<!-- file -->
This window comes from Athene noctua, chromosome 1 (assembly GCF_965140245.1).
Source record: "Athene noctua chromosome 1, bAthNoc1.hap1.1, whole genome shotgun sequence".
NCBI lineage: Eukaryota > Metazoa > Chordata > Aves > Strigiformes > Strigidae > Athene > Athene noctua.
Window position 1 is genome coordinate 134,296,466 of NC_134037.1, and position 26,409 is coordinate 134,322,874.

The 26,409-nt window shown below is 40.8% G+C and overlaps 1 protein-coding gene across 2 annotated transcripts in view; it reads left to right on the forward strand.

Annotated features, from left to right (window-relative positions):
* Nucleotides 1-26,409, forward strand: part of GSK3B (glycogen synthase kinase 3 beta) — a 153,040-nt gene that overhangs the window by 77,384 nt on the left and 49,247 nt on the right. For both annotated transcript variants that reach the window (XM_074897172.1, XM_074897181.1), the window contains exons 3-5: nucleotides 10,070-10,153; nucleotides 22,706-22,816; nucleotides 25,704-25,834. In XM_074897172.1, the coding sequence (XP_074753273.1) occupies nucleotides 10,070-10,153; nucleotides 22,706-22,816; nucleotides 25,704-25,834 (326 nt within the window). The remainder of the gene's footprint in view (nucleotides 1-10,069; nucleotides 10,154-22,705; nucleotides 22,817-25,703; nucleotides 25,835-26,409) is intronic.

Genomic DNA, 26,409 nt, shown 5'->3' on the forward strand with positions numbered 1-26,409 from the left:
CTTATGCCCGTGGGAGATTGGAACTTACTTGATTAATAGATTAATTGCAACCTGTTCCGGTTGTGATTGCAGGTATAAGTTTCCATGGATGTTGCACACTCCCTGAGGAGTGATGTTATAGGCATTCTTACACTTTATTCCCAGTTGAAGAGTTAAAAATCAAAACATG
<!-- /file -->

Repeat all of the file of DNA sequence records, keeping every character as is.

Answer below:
This window comes from Athene noctua, chromosome 1 (assembly GCF_965140245.1).
Source record: "Athene noctua chromosome 1, bAthNoc1.hap1.1, whole genome shotgun sequence".
NCBI lineage: Eukaryota > Metazoa > Chordata > Aves > Strigiformes > Strigidae > Athene > Athene noctua.
Window position 1 is genome coordinate 134,296,466 of NC_134037.1, and position 26,409 is coordinate 134,322,874.

The 26,409-nt window shown below is 40.8% G+C and overlaps 1 protein-coding gene across 2 annotated transcripts in view; it reads left to right on the forward strand.

Annotated features, from left to right (window-relative positions):
* Nucleotides 1-26,409, forward strand: part of GSK3B (glycogen synthase kinase 3 beta) — a 153,040-nt gene that overhangs the window by 77,384 nt on the left and 49,247 nt on the right. For both annotated transcript variants that reach the window (XM_074897172.1, XM_074897181.1), the window contains exons 3-5: nucleotides 10,070-10,153; nucleotides 22,706-22,816; nucleotides 25,704-25,834. In XM_074897172.1, the coding sequence (XP_074753273.1) occupies nucleotides 10,070-10,153; nucleotides 22,706-22,816; nucleotides 25,704-25,834 (326 nt within the window). The remainder of the gene's footprint in view (nucleotides 1-10,069; nucleotides 10,154-22,705; nucleotides 22,817-25,703; nucleotides 25,835-26,409) is intronic.

Genomic DNA, 26,409 nt, shown 5'->3' on the forward strand with positions numbered 1-26,409 from the left:
CTTATGCCCGTGGGAGATTGGAACTTACTTGATTAATAGATTAATTGCAACCTGTTCCGGTTGTGATTGCAGGTATAAGTTTCCATGGATGTTGCACACTCCCTGAGGAGTGATGTTATAGGCATTCTTACACTTTATTCCCAGTTGAAGAGTTAAAAATCAAAACATG